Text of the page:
Private-client brokers, who are likely, at least initially, to provide much of the trading volume for the new market, are also keen, although they do want to see at least some guidance from the Financial Services Authority before jumping in head first.

Magnus Wheatley, director of communications at broker Charles Stanley, said : "In general it looks like a fantastic idea for our clients, particularly given that you can trade for less than £50,000. So we are very much in favour."

However, as Mr Wheatley says, at least in the early days there are potential drawbacks, particularly when dealing with small-size bonds like the £100 RBS offering. "If you get down to that sort of size you can find that spreads (the difference between the buying and the selling price) can be really quite wide. They tend to decrease only as you move up to larger bonds."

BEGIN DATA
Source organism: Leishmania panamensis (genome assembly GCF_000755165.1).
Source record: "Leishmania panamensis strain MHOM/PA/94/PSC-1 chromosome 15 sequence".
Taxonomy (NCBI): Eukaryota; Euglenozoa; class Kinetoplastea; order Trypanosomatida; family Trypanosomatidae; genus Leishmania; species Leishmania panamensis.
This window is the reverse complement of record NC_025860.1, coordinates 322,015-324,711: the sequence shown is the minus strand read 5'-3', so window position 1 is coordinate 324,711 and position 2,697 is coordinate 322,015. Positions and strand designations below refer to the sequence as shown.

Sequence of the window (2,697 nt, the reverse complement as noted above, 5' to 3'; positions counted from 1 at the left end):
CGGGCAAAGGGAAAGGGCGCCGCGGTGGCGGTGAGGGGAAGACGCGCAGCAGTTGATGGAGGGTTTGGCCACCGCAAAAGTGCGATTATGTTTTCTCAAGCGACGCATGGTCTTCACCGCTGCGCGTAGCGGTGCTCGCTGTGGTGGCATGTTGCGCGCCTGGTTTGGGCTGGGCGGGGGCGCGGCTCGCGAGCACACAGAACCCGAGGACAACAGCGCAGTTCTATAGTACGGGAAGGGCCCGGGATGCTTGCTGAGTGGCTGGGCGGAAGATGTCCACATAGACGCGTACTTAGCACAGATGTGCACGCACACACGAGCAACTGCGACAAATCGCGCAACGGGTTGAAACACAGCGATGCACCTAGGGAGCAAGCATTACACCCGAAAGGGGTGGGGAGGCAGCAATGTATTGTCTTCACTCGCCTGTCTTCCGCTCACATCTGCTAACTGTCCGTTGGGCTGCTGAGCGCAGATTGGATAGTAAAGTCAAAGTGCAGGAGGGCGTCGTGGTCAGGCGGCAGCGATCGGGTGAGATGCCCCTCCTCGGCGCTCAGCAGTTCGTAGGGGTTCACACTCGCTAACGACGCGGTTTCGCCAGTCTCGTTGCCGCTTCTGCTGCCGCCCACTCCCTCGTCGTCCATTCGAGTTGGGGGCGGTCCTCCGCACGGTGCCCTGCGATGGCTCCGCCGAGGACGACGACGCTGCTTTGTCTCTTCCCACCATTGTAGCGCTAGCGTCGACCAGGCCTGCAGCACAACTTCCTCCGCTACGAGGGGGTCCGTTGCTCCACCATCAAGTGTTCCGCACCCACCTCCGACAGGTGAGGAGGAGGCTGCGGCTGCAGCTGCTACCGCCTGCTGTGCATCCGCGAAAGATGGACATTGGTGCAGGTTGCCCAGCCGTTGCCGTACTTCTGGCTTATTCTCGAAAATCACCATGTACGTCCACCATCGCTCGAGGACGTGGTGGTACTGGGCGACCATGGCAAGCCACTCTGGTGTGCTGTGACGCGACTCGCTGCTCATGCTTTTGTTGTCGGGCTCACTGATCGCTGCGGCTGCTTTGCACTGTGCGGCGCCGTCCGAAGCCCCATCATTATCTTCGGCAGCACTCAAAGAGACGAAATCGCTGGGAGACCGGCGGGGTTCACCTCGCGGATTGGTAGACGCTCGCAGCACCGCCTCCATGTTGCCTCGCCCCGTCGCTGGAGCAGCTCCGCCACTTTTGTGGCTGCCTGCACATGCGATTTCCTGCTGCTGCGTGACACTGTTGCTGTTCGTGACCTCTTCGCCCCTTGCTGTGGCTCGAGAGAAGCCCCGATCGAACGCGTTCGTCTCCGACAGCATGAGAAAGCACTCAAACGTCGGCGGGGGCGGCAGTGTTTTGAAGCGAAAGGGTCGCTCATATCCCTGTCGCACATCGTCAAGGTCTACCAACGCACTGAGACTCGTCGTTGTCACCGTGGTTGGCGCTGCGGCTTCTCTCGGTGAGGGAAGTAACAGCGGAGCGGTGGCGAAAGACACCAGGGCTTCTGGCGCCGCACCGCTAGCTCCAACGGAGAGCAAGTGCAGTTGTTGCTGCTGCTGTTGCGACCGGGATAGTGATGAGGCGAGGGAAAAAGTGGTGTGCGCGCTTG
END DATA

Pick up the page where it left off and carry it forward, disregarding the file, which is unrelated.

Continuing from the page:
Bonds or bond funds: The adviser's view

So are bonds a suitable investment for the small investor? The independent financial adviser Amanda Davidson, a director at Baigre Davies, says they could fulfil a useful purpose to a number of groups who have previously been shut out of the market due to the huge size of the minimum investment.

Of the London Stock Exchange's new market, she says: "Really, it's something of a surprise that no one has done this before, particularly if you consider the fact that people have been trading individual equities for years and they are both more volatile and more risky than corporate bonds."